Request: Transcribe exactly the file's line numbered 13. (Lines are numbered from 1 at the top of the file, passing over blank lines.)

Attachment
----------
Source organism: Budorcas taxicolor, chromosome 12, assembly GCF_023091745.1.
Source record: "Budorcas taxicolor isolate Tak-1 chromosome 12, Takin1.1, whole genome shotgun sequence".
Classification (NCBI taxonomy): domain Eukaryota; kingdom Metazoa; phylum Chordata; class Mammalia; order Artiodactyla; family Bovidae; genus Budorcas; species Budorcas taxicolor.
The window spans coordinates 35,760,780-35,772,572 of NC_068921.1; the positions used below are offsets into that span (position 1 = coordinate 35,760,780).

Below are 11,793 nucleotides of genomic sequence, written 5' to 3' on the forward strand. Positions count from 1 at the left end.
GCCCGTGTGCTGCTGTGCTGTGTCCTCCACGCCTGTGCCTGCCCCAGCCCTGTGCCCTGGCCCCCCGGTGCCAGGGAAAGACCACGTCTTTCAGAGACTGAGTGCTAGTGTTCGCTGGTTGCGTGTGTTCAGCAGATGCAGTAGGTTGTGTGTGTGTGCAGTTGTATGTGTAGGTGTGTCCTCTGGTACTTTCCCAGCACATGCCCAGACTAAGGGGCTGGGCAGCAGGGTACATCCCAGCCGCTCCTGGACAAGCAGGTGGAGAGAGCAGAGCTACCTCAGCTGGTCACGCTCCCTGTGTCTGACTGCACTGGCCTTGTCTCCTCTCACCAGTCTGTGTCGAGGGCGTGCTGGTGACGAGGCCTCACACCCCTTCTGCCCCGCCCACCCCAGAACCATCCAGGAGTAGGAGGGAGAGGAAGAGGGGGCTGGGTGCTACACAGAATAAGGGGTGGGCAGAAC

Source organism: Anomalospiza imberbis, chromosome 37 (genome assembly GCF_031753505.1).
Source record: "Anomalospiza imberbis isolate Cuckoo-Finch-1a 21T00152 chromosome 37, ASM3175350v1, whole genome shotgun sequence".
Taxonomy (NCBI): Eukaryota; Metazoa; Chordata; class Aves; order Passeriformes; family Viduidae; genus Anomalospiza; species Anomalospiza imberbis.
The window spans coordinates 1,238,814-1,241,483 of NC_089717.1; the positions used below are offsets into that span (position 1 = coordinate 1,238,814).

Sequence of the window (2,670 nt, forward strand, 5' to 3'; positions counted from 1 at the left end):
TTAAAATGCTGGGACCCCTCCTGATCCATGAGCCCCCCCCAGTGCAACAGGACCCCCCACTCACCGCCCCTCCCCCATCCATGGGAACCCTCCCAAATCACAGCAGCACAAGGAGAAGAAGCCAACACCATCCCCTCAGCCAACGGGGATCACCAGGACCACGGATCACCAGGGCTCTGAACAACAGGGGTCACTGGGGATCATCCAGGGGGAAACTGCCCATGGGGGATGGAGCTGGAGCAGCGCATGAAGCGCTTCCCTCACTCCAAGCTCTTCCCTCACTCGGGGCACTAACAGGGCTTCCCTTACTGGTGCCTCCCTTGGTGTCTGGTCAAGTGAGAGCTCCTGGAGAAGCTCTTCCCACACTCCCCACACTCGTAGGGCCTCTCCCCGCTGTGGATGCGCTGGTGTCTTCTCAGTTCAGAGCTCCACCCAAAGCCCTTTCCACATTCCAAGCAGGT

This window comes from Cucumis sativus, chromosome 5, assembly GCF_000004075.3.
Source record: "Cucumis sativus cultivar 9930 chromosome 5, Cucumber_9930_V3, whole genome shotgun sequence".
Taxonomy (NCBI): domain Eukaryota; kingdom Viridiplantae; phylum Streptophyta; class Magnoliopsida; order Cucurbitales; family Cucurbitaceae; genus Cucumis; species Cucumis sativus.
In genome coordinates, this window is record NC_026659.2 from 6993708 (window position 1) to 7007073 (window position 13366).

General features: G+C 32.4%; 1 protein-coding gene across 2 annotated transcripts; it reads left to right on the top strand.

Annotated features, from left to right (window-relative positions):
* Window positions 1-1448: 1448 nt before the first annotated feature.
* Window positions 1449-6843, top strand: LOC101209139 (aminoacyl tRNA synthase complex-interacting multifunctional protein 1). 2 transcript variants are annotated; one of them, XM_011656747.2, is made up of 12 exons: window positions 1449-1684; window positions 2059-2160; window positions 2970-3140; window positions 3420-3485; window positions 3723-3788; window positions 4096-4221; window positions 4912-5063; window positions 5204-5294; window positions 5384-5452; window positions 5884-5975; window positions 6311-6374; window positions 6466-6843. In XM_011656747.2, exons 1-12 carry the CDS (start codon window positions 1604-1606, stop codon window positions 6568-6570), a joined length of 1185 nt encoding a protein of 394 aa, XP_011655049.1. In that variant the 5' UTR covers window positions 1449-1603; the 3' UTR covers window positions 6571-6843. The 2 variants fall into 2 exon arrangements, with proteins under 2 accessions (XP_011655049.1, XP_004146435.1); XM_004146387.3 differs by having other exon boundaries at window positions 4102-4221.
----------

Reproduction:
This window comes from Cucumis sativus, chromosome 5, assembly GCF_000004075.3.